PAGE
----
Since sometime this side of the stone age, Congress has not been able to complete a budget by the end of the fiscal year, September 30. This year promises to be no exception.  So, there will likely be a short term “continuing resolution,” possibly until December or into the new year. That, of course, is unless the President’s wish comes true and we have a government shutdown (which would be in October, not September).

What You Can do

As we’ve said before, your Senators and Congresspersons will need to know that there can be no cuts in OSHA, MSHA or NIOSH.  And if you live in a district or state with members on the Appropriations Committees, your voice is especially important:

There will be more to say next week when we see Trump’s full budget proposal and we get closer to the hearings, but in the meantime, the message stays the same:

  • No funding cuts in OSHA, MSHA or NIOSH.
    • 13 workers die every day in American workplaces.
    • At current budget levels, OSHA can only inspect every workplace in the United States once every 145 years.
    • A strong enforcement program is needed to ensure that low-road employers follow the law. This helps responsible employers – why should they be at a disadvantage competing with law-breakers?
    • Mining continues to be one of the most dangerous occupations in the United States. Coal miners deserve protection.
    • NIOSH performs needed research on best practices, new hazards and needed solutions that help map our way to improved injury and illness prevention
  • Fund worker safety and health training — the Harwood Grants
    • Harwood grants have trained more than 2.1 million workers in dangerous jobs since 1978.
    • Harwood grants provide resources to non-profits (universities, unions, small business associations, worker rights groups) to provide hands-on training to small businesses and vulnerable workers.
    • Evaluations have proven them effective in saving lives and preventing injuries and illnesses.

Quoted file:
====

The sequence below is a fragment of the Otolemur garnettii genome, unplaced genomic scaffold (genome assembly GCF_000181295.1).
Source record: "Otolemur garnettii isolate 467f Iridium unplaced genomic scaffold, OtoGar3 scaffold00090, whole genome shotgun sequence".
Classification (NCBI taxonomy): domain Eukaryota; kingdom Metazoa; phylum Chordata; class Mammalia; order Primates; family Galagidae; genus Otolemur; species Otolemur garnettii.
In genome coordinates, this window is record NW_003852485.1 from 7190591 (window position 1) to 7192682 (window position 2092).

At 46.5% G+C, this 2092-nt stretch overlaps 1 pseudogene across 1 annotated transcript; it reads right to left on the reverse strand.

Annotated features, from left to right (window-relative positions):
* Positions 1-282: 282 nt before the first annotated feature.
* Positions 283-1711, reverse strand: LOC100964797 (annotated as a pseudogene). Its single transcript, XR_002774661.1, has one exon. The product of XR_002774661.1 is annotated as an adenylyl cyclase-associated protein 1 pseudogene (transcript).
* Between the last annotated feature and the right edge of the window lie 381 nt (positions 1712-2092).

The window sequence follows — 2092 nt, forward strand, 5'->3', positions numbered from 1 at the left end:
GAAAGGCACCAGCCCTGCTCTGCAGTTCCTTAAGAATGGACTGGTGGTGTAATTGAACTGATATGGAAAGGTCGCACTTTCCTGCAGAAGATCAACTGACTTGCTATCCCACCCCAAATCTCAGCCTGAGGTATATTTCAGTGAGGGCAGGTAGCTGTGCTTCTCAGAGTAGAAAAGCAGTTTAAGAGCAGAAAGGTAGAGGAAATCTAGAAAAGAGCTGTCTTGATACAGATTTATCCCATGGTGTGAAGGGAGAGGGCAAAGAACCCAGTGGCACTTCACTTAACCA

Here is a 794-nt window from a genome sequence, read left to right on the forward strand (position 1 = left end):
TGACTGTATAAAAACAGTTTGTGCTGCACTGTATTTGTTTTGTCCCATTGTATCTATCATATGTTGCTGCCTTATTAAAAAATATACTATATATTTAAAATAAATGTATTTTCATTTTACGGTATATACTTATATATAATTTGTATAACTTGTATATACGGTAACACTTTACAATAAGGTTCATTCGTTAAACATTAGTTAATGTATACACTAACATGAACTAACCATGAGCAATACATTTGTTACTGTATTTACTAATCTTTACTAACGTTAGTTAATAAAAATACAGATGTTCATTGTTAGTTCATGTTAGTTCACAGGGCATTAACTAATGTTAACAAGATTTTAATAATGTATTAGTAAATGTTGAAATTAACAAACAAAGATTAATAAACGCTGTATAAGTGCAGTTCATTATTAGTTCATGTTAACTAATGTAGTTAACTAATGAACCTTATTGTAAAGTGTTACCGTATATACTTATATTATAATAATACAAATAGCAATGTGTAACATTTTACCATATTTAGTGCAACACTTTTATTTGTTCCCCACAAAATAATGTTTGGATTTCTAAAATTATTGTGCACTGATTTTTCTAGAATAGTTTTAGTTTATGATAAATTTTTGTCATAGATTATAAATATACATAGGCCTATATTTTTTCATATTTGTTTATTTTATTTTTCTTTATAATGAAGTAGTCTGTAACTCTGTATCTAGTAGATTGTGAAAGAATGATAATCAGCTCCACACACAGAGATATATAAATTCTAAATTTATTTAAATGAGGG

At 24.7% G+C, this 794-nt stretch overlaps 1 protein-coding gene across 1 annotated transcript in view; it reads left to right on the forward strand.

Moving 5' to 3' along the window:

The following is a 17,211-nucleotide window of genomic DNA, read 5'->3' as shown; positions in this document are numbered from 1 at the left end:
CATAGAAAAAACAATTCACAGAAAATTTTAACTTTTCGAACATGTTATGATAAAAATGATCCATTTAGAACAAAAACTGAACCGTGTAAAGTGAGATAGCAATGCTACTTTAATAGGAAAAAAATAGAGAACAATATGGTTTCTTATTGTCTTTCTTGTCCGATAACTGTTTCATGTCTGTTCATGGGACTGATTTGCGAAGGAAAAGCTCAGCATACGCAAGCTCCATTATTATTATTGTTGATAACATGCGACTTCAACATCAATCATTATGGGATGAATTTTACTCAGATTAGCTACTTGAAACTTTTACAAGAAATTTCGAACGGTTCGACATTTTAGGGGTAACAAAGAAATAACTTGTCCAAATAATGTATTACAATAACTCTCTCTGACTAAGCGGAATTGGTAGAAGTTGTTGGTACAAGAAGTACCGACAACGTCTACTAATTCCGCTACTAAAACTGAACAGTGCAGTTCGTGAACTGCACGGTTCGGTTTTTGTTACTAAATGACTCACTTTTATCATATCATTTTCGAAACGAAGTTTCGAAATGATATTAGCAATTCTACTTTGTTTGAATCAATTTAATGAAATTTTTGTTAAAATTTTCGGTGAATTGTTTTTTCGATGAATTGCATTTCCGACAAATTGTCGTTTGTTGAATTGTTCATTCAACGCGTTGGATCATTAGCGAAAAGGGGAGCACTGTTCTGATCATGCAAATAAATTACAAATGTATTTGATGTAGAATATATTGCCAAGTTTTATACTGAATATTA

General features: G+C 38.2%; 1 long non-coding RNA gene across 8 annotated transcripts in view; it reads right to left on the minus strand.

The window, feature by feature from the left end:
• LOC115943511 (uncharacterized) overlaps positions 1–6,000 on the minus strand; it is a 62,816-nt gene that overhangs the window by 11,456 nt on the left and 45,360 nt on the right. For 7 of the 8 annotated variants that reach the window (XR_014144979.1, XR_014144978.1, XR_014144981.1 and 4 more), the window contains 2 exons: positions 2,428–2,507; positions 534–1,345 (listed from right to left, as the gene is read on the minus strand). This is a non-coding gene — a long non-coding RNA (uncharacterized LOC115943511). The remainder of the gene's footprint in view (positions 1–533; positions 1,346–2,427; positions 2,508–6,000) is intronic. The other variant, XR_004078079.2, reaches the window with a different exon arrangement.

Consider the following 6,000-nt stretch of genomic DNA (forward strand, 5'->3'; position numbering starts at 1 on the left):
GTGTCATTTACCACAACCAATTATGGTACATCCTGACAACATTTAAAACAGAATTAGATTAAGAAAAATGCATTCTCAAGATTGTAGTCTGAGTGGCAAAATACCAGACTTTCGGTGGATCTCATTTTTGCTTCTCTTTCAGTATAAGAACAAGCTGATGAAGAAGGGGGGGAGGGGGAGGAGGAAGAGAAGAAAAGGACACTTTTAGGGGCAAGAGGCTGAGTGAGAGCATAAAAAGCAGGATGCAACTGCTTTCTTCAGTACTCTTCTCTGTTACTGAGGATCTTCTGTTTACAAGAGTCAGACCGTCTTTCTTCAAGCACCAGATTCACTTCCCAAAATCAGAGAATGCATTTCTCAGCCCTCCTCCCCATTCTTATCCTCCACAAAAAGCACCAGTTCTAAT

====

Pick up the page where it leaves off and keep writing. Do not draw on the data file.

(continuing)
• The program is tiny: less than $11 million, or  0.0002 percent of the overall budget
  • No poison pill riders that would block worker safety protections or rights. No riders on silica, injury reporting and anti-retaliation protections.
    • Silica
      • Silica causes cancer and serious lung disease.
      • About 2.3 million workers are exposed to silica in their workplaces, including 2 million construction workers
      • The Silica standard was issued a year ago and will save over 600 lives and prevent more than 900 new cases of silicosis each year.
      • Many employers are already implementing the requirements
    • Injury Reporting and anti-retaliation
      • DOL intends to delay a July 1 deadline when covered employers would be required to send the summary of their workplace injury and illness logs to OSHA
      • This information is important for workers and for employers to be able to compare their safety performance with other employers in their industry.
      • This regulation also forbids employers from retaliating against workers for reporting an injury or illness.

Correction: Note that I corrected the 2018 budget number for NIOSH. Correct proposed NIOSH budget is $200 million.

4 thoughts on “2018 Trump Budget Preview: OSHA gets cut, NIOSH gets Disemboweled”
  1. Those agencies are notorious for waste, fraud and abuse. The proposed cuts are acceptable. Better oversight and management would show a remarkable improvement in efficiency for both OSHA and NIOSH. BSSE, ANSI, and other safety related agencies could also benefit from improved oversight and management.

  2. An all-too-common myth. But anyone working in those agencies or familiar with how they operate know that’s not true. They do amazing work for the minuscule amounts of money they’re given.

  3. Hello Jordan Barab: I calculated the OSHA budgets from 1980-2015, and and basically it has stalled about $550 million
    in 2015 dollars, Over that period the covered workforce increased from perhaps 99 million workers to perhaps
    140 million workers, and number of OSHA inspectors fall from perhaps 15 OSHA compliance officers per million workers to under 5 per million workers. Those figures were calculated from data in the AFL/CIO annual report DEATH ON THE JOB, which gets most of its’ data from OSHA. “Sad,” as a certain President sometimes says.
    Dan Berman, 530-757-6609 and danmberman@gmail.com